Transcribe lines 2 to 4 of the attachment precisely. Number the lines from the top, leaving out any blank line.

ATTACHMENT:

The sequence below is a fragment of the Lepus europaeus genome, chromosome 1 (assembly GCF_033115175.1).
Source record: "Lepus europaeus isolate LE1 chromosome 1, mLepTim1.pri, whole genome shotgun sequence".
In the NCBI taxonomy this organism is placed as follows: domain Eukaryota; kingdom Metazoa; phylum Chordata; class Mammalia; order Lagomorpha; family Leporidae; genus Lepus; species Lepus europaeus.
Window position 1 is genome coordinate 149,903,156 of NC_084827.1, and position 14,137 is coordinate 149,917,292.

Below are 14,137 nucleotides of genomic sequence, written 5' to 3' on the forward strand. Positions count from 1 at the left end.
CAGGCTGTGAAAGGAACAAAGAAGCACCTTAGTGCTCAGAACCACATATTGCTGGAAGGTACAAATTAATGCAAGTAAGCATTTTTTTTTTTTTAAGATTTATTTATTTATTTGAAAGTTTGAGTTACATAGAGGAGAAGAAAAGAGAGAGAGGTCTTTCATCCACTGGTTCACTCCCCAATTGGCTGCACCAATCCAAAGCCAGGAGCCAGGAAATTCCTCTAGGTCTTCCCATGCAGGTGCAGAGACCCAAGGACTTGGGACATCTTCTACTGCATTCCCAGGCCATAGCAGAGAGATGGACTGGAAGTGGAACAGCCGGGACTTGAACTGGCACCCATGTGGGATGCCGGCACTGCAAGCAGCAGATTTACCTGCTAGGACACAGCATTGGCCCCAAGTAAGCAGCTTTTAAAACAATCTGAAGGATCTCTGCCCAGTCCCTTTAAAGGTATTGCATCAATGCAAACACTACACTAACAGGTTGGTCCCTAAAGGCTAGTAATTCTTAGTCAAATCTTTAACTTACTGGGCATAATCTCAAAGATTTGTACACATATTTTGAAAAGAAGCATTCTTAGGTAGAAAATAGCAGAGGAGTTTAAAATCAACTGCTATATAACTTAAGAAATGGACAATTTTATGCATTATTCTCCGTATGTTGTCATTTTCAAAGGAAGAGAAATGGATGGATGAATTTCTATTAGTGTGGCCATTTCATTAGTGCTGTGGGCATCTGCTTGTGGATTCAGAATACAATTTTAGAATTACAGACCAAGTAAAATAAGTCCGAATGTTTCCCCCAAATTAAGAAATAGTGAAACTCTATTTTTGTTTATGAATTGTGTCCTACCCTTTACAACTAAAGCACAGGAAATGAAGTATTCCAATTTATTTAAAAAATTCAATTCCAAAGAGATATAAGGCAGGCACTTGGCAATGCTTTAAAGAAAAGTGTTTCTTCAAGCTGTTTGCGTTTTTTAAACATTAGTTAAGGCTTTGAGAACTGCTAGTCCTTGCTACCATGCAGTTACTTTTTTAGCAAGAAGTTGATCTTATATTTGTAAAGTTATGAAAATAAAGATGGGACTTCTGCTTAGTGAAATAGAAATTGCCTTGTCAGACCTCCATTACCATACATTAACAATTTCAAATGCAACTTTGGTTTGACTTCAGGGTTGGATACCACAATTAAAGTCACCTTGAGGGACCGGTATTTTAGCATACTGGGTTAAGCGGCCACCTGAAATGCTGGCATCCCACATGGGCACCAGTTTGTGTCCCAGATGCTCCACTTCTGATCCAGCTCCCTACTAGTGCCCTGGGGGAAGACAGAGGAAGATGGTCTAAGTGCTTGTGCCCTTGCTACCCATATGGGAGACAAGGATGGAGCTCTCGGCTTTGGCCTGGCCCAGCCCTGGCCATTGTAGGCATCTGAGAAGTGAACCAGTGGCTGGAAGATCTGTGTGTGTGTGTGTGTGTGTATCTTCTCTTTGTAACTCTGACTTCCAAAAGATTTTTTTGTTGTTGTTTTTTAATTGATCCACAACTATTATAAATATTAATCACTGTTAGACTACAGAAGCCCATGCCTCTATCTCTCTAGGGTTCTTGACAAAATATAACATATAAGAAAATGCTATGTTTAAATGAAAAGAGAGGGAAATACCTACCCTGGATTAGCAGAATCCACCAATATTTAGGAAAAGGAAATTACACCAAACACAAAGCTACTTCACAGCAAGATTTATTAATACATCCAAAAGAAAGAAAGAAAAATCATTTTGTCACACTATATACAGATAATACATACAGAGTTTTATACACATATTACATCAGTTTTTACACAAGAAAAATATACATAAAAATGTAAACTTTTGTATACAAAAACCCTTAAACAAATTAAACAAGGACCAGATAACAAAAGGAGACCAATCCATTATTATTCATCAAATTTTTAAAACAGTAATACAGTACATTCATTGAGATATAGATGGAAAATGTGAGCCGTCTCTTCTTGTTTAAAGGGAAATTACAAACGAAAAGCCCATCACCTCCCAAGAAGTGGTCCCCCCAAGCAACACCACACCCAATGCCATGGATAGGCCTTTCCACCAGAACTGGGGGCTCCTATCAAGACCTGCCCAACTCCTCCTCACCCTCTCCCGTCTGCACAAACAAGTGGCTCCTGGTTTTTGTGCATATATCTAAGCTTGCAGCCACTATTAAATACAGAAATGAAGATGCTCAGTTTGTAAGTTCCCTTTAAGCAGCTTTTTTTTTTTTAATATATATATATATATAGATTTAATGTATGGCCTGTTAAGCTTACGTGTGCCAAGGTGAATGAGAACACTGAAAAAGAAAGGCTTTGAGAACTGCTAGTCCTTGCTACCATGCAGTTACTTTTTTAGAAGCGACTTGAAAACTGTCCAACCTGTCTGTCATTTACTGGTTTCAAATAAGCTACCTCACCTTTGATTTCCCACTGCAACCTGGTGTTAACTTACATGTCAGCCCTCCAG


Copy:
Source record: "Lepus europaeus isolate LE1 chromosome 1, mLepTim1.pri, whole genome shotgun sequence".
In the NCBI taxonomy this organism is placed as follows: domain Eukaryota; kingdom Metazoa; phylum Chordata; class Mammalia; order Lagomorpha; family Leporidae; genus Lepus; species Lepus europaeus.
Window position 1 is genome coordinate 149,903,156 of NC_084827.1, and position 14,137 is coordinate 149,917,292.